Girlie’s big sister is in town. I don’t know what it is about her but when she’s around odd things happen. On Sunday she was down on the waterfront after visiting Luna Park with her sister and Che, her beau. They were watching a busker, a very good busker apparently, when a fire broke out in the “Toaster”.
The Toaster is the controversial apartment building between the Opera House and Circular Quay. There were loads of protests about it a couple of years ago as an eyesore and for disrupting a view of the Botanical Gardens. Personally I quite like it. Anyway, smoke started billowing from an apartment and it all got quite exciting for a time.
Luna Park is back up and running. The revitalized fun-park, which many don’t realize was originally set up in Parnell and then exported, like Pavlova, across the ditch, is still stirring people up. One ride isn’t operating because local residents say it’s too noisy. (That’s what you get when you move into apartments next to a funpark, guys! Doh!) Plans for another apartment block on the grounds are being opposed by the same local residents. Mega-bucks have been spent on restoration but the job still isn’t up to scratch.
Then last night, after the kids had spent the day at the zoo, we went for a quiet beer at my local. The Oxford in Drummoyne is a good rugby pub with a bit of a kiwi flavour, despite half-baked attempts to cash in on faux Irish pub fashion. Twenty per cent of the population around here are kiwis, according to the last census.
We were upstairs and Che was giving me a rematch on the pool table after beating me when I was last over in NZ. As we were playing a girl came up and asked if we’d come downstairs to fill up the public bar. They were filming a movie and needed some free extras.
So once I’d slaughtered Che we trooped down to appear in the opening scene of a new Aussie crime flick called “Three the Hard Way”. The scene involves a cop entering a bar. He’s followed in a long tracking shot up the bar to where he takes a seat. He talks to some guy there and then the camera tracks to the left where a couple of drunk dudes are talking. They get a bit loud and the cop moves across to throw them out. They get up, lurching arm-in-arm through the bar and out, again in a long tracking shot.
All of this had to be done in one take so they had to do it several times to get it right. As the “extras” were really just a bunch of piss-heads things got more and more unruly. Some got the giggles and couldn’t keep quiet. One old local, with a huge alcoholic’s nose, kept saying “Rhubarb” very loudly. This guy had obviously spent a lot of time in pubs, far too much to be healthy. The toll of years of self-abuse was engraved around the bright purple bulb of his nose for all to see in twinkling blue eyes and a permanent and immovable smile. Such are the wages of sin.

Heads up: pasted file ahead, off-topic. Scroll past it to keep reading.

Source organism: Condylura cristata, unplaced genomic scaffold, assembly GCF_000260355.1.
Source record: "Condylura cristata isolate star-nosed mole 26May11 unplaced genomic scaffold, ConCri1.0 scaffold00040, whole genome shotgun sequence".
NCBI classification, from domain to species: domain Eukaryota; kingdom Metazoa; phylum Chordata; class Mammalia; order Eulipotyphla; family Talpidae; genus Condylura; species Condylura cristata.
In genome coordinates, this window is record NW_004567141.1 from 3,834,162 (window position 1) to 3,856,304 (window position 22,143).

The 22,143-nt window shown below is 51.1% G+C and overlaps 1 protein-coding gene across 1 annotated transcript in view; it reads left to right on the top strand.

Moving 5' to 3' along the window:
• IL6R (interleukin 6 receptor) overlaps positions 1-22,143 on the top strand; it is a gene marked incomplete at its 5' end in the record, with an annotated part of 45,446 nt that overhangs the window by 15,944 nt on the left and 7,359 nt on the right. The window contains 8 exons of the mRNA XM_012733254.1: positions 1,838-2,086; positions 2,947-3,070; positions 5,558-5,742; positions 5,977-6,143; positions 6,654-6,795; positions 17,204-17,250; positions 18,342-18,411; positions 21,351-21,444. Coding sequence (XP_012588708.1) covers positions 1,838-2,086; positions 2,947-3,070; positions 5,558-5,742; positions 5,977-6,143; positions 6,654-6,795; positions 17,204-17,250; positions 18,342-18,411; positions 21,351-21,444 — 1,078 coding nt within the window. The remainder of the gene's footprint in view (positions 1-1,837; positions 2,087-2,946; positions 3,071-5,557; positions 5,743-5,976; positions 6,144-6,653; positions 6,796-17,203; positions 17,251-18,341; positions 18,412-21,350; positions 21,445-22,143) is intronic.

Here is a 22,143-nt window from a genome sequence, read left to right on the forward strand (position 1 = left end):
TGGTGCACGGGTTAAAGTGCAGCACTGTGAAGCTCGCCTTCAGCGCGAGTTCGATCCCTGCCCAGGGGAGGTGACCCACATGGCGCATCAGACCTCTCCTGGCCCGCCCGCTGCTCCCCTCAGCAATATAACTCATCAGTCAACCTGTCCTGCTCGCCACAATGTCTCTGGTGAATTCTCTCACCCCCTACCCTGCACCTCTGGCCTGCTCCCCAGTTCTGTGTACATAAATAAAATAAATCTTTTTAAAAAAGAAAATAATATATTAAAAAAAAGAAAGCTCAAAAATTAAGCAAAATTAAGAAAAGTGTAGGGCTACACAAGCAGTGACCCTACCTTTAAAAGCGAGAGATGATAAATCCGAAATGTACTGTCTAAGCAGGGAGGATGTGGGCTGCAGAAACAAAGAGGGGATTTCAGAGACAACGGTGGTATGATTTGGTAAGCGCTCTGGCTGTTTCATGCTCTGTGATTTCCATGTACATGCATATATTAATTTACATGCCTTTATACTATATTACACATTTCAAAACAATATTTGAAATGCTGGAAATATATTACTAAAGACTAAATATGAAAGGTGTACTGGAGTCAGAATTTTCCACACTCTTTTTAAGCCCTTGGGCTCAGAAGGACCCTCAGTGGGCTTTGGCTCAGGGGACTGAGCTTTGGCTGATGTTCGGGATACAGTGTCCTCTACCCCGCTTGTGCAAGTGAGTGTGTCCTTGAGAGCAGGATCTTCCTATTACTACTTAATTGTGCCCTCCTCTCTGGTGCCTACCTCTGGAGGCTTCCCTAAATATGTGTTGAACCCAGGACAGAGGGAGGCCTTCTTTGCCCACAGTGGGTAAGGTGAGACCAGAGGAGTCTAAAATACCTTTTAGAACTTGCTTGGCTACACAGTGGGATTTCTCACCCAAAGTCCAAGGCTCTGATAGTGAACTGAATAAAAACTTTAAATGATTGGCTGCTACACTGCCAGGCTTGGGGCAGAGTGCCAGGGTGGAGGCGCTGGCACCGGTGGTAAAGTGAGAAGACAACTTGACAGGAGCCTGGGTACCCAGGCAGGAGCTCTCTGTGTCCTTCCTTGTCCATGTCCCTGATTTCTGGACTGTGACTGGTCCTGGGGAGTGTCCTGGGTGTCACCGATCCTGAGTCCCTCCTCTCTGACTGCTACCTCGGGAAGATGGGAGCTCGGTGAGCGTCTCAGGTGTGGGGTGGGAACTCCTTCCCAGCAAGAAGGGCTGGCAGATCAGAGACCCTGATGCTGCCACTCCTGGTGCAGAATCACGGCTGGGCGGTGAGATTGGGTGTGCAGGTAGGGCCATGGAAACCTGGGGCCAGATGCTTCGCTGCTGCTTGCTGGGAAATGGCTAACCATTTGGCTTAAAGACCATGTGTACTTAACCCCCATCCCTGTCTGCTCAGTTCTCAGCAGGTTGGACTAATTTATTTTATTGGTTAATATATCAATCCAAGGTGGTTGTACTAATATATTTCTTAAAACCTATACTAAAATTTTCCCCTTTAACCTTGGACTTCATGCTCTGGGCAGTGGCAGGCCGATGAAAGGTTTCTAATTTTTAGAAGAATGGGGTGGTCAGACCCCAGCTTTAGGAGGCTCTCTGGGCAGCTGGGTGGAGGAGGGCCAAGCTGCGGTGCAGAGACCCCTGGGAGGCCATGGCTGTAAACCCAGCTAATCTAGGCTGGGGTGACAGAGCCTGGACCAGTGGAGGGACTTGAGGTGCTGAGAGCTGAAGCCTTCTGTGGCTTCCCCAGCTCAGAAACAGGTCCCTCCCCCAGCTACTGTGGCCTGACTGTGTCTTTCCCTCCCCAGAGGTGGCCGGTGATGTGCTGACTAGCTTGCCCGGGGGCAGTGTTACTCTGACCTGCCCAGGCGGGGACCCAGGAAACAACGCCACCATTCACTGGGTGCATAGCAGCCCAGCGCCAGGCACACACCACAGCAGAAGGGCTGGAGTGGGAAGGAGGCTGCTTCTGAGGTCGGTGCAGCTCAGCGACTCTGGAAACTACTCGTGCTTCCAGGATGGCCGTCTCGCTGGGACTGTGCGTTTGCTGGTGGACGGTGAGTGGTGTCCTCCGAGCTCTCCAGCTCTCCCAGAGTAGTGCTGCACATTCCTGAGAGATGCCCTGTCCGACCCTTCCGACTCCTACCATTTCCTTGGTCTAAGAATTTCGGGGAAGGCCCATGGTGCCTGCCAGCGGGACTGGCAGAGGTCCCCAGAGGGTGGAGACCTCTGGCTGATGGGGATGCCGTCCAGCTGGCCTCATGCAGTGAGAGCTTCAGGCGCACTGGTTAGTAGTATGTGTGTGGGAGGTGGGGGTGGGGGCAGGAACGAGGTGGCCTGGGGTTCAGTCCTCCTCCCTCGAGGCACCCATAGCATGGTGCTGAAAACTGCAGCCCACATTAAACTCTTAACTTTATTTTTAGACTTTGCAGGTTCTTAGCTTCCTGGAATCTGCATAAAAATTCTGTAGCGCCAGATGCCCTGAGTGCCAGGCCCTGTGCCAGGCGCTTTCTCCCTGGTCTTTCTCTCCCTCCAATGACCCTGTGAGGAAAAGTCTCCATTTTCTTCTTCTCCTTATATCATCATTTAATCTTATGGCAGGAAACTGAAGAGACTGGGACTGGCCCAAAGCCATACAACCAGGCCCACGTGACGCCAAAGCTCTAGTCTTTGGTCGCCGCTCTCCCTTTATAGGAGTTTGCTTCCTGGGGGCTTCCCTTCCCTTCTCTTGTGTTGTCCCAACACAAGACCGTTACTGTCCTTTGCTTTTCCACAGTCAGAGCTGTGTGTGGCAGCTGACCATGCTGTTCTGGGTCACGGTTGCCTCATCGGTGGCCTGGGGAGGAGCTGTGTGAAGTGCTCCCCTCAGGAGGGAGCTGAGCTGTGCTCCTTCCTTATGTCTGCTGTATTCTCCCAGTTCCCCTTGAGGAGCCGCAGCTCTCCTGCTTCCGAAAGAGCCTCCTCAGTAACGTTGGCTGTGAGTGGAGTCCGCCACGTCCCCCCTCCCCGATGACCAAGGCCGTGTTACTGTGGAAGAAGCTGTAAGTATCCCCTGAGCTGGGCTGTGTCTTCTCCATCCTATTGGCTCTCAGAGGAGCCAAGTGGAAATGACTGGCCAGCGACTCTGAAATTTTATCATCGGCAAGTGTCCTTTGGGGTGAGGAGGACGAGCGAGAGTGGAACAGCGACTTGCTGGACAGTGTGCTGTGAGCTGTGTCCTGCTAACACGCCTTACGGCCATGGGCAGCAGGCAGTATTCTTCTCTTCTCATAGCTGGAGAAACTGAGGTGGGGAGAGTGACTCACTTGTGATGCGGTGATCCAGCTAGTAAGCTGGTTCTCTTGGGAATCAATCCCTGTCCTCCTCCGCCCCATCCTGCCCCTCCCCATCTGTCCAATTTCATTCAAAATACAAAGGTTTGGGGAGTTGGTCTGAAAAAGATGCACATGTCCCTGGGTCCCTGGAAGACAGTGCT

Every time a take was completed there’d be cheers and clapping and these got louder and longer as the evening wore on.
It was all really unbelievably cool. Whenever I see film crews in Auckland you get the impression they are pretty stuck up and self-important types - and if you look pretentious in Auckland you must be really pretentious! Anyway, this was all totally laid back and fun and the result was pretty damn good too. As the film is being shot on high definition video, we all gathered to get a preview before closing time.
As the cop comes in you can see me, Che and Girlie Major in the bar. Then while the characters are talking at the bar I walk past in the background twice and so does Che. As the drunks lurch out, wait for it, we get Girlie Major’s big moment: one of the drunks en passant takes the opportunity to give her a good ad-lib slap on the arse!
Anyway, the enemies of democracy and the rule of law are at it again, selling freedom down the river in the cause of freedom. Some of the questions the US Supreme Court has to answer over the next few months are possibly the most important it has ever deliberated over. It is a conservative court and anything could happen, but if some limitations are not upheld on the ability of the executive to detain people without trial, without access to lawyers, without charge, in isolation, with continual interrogation and maybe “mistreatment” than you would have to conclude that the worst fears of the founding fathers are about to be realized: that the US has become a corrupt republic and that the safeguards and checks and balances of their brilliant labours will be undermined.
But conservative is not a bad thing. I’m really beginning to like some of the so-called paleo-conservatives. In this day and age maybe there is nothing wrong with the old values…
I’m hopeful. These conservatives could prove themselves to be lovers of law and of process as well as of security. Fingers crossed.
Oh yeah, coming soonish: Being Gordon King